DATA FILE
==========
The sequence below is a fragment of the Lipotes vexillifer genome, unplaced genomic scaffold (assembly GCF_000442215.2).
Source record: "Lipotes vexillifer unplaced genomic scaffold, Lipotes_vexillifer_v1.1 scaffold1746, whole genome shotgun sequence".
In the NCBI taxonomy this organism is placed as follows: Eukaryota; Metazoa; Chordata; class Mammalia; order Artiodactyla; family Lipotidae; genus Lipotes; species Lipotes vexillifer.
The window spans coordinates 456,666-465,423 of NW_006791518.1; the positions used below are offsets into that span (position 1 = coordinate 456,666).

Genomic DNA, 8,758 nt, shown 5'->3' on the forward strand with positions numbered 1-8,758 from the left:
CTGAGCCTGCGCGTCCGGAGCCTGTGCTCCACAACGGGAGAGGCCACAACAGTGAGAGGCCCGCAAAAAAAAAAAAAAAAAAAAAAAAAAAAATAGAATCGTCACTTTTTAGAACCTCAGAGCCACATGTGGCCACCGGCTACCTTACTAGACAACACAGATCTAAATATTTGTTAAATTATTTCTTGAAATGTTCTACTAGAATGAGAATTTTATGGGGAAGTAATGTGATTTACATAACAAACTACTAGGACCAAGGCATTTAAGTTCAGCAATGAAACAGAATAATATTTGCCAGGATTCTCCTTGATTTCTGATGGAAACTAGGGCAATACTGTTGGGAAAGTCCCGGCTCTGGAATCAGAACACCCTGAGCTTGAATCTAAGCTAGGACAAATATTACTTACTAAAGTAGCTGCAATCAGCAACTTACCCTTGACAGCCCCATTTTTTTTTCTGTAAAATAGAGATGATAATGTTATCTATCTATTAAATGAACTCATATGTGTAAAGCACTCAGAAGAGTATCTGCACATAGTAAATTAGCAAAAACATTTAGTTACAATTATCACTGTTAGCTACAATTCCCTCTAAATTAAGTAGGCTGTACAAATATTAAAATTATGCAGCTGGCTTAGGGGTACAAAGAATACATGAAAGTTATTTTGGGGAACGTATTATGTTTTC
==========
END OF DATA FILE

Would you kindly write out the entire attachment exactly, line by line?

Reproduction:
The sequence below is a fragment of the Lipotes vexillifer genome, unplaced genomic scaffold (assembly GCF_000442215.2).
Source record: "Lipotes vexillifer unplaced genomic scaffold, Lipotes_vexillifer_v1.1 scaffold1746, whole genome shotgun sequence".
In the NCBI taxonomy this organism is placed as follows: Eukaryota; Metazoa; Chordata; class Mammalia; order Artiodactyla; family Lipotidae; genus Lipotes; species Lipotes vexillifer.
The window spans coordinates 456,666-465,423 of NW_006791518.1; the positions used below are offsets into that span (position 1 = coordinate 456,666).

Genomic DNA, 8,758 nt, shown 5'->3' on the forward strand with positions numbered 1-8,758 from the left:
CTGAGCCTGCGCGTCCGGAGCCTGTGCTCCACAACGGGAGAGGCCACAACAGTGAGAGGCCCGCAAAAAAAAAAAAAAAAAAAAAAAAAAAAATAGAATCGTCACTTTTTAGAACCTCAGAGCCACATGTGGCCACCGGCTACCTTACTAGACAACACAGATCTAAATATTTGTTAAATTATTTCTTGAAATGTTCTACTAGAATGAGAATTTTATGGGGAAGTAATGTGATTTACATAACAAACTACTAGGACCAAGGCATTTAAGTTCAGCAATGAAACAGAATAATATTTGCCAGGATTCTCCTTGATTTCTGATGGAAACTAGGGCAATACTGTTGGGAAAGTCCCGGCTCTGGAATCAGAACACCCTGAGCTTGAATCTAAGCTAGGACAAATATTACTTACTAAAGTAGCTGCAATCAGCAACTTACCCTTGACAGCCCCATTTTTTTTTCTGTAAAATAGAGATGATAATGTTATCTATCTATTAAATGAACTCATATGTGTAAAGCACTCAGAAGAGTATCTGCACATAGTAAATTAGCAAAAACATTTAGTTACAATTATCACTGTTAGCTACAATTCCCTCTAAATTAAGTAGGCTGTACAAATATTAAAATTATGCAGCTGGCTTAGGGGTACAAAGAATACATGAAAGTTATTTTGGGGAACGTATTATGTTTTC